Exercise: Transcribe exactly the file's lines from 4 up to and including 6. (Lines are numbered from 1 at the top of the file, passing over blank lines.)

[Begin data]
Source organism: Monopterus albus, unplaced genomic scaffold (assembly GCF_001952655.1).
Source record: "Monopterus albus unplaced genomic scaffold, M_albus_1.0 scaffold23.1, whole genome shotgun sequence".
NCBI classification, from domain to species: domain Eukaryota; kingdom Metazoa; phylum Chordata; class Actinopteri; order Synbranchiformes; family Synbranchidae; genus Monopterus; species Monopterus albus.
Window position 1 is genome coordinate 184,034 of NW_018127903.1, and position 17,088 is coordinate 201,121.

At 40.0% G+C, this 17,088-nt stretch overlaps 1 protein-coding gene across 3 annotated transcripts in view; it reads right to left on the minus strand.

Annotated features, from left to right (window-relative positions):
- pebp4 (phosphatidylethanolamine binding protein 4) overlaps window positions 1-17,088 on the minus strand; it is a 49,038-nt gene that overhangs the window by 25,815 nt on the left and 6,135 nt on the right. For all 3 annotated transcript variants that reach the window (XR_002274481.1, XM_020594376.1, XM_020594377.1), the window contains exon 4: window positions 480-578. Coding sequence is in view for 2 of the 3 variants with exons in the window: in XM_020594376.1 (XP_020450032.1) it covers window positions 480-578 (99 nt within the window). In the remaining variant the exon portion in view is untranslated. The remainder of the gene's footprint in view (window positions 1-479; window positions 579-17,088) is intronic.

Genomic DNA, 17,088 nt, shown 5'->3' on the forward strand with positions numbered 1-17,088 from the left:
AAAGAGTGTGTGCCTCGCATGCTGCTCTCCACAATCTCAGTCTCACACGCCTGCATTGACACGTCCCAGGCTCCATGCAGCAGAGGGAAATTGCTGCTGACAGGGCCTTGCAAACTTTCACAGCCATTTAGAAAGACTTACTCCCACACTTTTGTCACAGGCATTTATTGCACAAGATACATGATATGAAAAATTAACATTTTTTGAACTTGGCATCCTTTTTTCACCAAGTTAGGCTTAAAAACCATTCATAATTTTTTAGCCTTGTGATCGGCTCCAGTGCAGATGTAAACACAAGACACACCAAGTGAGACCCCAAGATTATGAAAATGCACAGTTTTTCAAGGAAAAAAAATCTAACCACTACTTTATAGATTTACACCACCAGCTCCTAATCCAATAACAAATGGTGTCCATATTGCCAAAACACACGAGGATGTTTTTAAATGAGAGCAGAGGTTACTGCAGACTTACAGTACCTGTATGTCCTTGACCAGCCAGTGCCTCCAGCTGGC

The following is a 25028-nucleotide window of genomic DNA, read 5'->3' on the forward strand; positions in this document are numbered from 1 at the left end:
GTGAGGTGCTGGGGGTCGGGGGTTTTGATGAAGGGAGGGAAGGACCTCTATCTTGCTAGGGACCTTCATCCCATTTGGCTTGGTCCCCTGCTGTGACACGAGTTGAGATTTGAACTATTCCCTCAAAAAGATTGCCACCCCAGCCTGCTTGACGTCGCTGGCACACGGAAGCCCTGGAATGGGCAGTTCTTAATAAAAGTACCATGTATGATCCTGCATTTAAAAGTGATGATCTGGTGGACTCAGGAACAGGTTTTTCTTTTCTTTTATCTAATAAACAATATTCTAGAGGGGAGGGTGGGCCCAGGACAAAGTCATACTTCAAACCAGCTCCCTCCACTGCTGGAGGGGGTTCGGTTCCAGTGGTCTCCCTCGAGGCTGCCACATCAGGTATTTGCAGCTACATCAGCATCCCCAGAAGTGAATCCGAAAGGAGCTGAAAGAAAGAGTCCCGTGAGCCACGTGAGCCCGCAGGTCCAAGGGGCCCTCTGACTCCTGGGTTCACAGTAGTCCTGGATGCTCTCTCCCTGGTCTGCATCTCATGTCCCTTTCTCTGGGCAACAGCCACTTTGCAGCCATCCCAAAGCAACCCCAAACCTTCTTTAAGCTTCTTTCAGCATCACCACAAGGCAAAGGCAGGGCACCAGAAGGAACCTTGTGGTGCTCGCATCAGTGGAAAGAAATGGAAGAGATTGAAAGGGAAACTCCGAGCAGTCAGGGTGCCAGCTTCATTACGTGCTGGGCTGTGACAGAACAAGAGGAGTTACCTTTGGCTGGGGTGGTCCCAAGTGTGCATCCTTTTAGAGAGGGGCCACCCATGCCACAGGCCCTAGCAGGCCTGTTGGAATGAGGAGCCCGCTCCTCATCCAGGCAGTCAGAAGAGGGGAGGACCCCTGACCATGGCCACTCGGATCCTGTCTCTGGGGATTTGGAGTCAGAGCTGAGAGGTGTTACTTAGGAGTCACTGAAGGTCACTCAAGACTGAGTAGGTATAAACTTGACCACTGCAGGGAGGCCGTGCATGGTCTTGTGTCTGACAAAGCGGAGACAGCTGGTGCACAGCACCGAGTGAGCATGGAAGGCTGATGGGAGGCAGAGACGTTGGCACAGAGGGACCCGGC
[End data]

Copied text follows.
Window position 1 is genome coordinate 184,034 of NW_018127903.1, and position 17,088 is coordinate 201,121.

At 40.0% G+C, this 17,088-nt stretch overlaps 1 protein-coding gene across 3 annotated transcripts in view; it reads right to left on the minus strand.

Annotated features, from left to right (window-relative positions):